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redundancy

[ri-duhn-duh n-see]
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noun, plural re·dun·dan·cies.
  1. the state of being redundant.
  2. superfluous repetition or overlapping, especially of words.
  3. a redundant thing, part, or amount; superfluity.
  4. the provision of additional or duplicate systems, equipment, etc., that function in case an operating part or system fails, as in a spacecraft.
  5. Linguistics.
    1. the inclusion of more information than is necessary for communication, as in those cars, where both words are marked for plurality.
    2. the additional, predictable information so included.
    3. the degree of predictability thereby created.
  6. Chiefly British.
    1. the condition or fact of being unemployed; unemployment.
    2. a layoff.
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Sometimes re·dun·dance.

Origin of redundancy

1595–1605; < Latin redundantia an overflowing, excess, derivative of redundāns redundant; see -ancy
Can be confusedredundancy tautology
Dictionary.com Unabridged Based on the Random House Unabridged Dictionary, © Random House, Inc. 2018

Examples from the Web for redundance

Historical Examples

  • If you live in a mountain or hill country, your only danger is redundance of subject.

    The Crown of Wild Olive

    John Ruskin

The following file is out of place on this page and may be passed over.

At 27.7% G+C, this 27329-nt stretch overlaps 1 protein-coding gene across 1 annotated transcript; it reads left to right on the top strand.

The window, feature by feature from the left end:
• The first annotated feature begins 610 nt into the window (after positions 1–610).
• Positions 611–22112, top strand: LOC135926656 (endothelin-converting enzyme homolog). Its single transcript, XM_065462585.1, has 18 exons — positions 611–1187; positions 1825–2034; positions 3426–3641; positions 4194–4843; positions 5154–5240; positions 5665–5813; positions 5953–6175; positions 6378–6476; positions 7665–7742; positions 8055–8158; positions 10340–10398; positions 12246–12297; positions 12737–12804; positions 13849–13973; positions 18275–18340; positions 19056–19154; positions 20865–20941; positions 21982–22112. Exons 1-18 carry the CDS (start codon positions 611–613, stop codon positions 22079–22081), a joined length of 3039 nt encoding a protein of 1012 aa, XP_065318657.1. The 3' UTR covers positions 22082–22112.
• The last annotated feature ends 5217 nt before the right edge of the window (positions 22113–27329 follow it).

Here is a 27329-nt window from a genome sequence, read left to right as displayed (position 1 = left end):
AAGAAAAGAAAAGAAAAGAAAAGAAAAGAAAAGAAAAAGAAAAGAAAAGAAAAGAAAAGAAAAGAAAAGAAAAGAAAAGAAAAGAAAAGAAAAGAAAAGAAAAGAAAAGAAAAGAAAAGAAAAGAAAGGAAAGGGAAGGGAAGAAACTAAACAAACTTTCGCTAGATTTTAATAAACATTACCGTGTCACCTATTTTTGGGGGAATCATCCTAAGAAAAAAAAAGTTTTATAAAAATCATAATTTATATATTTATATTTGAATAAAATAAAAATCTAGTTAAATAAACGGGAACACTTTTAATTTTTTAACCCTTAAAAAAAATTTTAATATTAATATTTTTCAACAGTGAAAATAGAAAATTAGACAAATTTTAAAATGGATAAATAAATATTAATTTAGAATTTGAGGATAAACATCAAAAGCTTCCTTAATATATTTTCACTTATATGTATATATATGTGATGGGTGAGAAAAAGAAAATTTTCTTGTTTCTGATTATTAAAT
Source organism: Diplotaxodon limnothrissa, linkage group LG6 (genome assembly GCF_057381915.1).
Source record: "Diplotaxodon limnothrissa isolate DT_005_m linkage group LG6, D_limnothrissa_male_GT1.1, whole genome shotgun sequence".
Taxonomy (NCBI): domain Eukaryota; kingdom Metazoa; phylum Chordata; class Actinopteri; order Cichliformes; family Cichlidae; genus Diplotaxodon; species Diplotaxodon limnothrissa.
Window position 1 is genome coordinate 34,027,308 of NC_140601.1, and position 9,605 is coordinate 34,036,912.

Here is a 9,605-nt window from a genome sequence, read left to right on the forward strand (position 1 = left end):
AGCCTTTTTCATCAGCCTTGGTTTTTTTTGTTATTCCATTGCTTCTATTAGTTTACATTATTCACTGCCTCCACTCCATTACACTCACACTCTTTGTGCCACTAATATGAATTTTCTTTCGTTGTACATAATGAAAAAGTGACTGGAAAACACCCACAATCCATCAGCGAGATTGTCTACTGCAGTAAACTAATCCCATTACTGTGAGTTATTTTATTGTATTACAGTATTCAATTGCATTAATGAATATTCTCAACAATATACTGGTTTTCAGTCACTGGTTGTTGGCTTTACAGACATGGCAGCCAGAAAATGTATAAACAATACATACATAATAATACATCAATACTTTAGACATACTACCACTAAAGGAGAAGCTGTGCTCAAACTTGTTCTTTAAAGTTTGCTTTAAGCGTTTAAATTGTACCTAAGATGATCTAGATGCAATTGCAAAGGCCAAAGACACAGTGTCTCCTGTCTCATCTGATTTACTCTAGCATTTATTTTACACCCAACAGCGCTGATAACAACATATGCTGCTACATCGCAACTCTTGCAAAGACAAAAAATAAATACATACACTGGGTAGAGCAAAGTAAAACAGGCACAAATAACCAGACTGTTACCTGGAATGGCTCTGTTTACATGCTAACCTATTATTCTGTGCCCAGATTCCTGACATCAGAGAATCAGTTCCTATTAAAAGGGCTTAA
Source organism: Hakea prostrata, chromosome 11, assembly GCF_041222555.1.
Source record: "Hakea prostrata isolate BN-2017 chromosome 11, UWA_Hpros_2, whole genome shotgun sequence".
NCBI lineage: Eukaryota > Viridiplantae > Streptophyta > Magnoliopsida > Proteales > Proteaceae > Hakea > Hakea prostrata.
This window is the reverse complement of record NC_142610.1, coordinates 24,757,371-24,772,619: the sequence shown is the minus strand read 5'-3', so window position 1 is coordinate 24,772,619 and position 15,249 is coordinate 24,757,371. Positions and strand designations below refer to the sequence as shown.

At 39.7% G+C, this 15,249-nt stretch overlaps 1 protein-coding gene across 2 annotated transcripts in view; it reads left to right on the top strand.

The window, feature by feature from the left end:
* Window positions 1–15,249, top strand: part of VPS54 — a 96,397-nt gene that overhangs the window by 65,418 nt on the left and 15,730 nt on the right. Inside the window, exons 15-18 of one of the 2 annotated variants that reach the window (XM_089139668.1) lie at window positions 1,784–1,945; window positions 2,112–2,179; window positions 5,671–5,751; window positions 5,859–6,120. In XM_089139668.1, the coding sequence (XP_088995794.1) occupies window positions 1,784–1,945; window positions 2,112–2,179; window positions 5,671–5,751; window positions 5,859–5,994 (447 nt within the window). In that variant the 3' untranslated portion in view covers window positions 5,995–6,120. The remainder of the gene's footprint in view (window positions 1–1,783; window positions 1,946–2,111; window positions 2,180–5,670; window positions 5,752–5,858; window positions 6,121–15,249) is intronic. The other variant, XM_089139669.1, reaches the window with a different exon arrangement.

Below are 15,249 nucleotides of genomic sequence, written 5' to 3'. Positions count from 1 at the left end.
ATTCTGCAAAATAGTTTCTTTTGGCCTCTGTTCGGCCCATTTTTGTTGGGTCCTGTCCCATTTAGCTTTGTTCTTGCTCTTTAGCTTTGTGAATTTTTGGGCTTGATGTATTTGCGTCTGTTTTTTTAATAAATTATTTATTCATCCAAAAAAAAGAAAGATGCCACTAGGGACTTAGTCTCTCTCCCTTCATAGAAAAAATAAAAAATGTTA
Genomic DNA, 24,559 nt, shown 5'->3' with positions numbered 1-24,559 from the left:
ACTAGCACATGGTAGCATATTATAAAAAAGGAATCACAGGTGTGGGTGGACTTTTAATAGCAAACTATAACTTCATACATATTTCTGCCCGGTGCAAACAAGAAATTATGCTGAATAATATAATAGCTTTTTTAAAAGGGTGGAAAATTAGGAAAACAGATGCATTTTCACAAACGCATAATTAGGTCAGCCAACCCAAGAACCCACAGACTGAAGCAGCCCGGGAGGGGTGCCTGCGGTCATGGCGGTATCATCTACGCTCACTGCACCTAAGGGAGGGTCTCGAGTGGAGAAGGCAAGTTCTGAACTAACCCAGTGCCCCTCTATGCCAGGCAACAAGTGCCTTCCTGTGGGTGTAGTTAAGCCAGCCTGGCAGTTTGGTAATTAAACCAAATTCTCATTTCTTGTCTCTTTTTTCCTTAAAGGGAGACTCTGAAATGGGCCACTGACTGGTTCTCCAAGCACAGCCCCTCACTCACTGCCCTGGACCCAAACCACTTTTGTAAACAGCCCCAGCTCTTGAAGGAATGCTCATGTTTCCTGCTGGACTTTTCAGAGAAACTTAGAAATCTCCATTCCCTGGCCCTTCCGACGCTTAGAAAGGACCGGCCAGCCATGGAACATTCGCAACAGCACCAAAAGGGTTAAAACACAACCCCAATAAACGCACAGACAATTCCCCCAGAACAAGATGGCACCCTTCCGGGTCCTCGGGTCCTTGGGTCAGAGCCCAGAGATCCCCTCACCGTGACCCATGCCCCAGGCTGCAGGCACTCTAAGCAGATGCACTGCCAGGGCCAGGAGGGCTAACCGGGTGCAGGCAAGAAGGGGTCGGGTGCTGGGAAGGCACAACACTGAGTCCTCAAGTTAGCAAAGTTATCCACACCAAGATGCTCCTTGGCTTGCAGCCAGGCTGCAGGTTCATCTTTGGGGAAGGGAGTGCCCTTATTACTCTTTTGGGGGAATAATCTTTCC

• The whole stanza is beautiful, and musical with the music of redundance.

    Milton

    Sir Walter Alexander Raleigh

  • Yet both may be equally Christian, in spite of the redundance or the deficiency.

  • Respecting Shelley at Eton, there is almost a redundance of evidence.

    The Real Shelley, Vol. I (of 2)

    John Cordy Jeaffreson

  • There seems to be a natural tendency to deal in a redundance of prepositions.

    Conversation

    Andrew P. Peabody


British Dictionary definitions for redundance

redundancy

noun plural -cies
    1. the state or condition of being redundant or superfluous, esp superfluous in one's job
    2. (as modifier)a redundancy payment
  1. excessive proliferation or profusion, esp of superfluity
  2. duplication of components in electronic or mechanical equipment so that operations can continue following failure of a part
  3. repetition of information or inclusion of additional information to reduce errors in telecommunication transmissions and computer processing
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Collins English Dictionary - Complete & Unabridged 2012 Digital Edition © William Collins Sons & Co. Ltd. 1979, 1986 © HarperCollins Publishers 1998, 2000, 2003, 2005, 2006, 2007, 2009, 2012

Word Origin and History for redundance

n.

1610s, from Latin redundantia "an overflowing, superfluity, excess," from redundare (see redundant).

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redundancy

n.

c.1600; see redundant + -ancy. Sense in employment is from 1931, chiefly British.

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Online Etymology Dictionary, © 2010 Douglas Harper

redundance in Culture

redundancy

Unnecessary repetition in speech or writing. The expression freedom and liberty is redundant.

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The New Dictionary of Cultural Literacy, Third Edition Copyright © 2005 by Houghton Mifflin Harcourt Publishing Company. Published by Houghton Mifflin Harcourt Publishing Company. All rights reserved.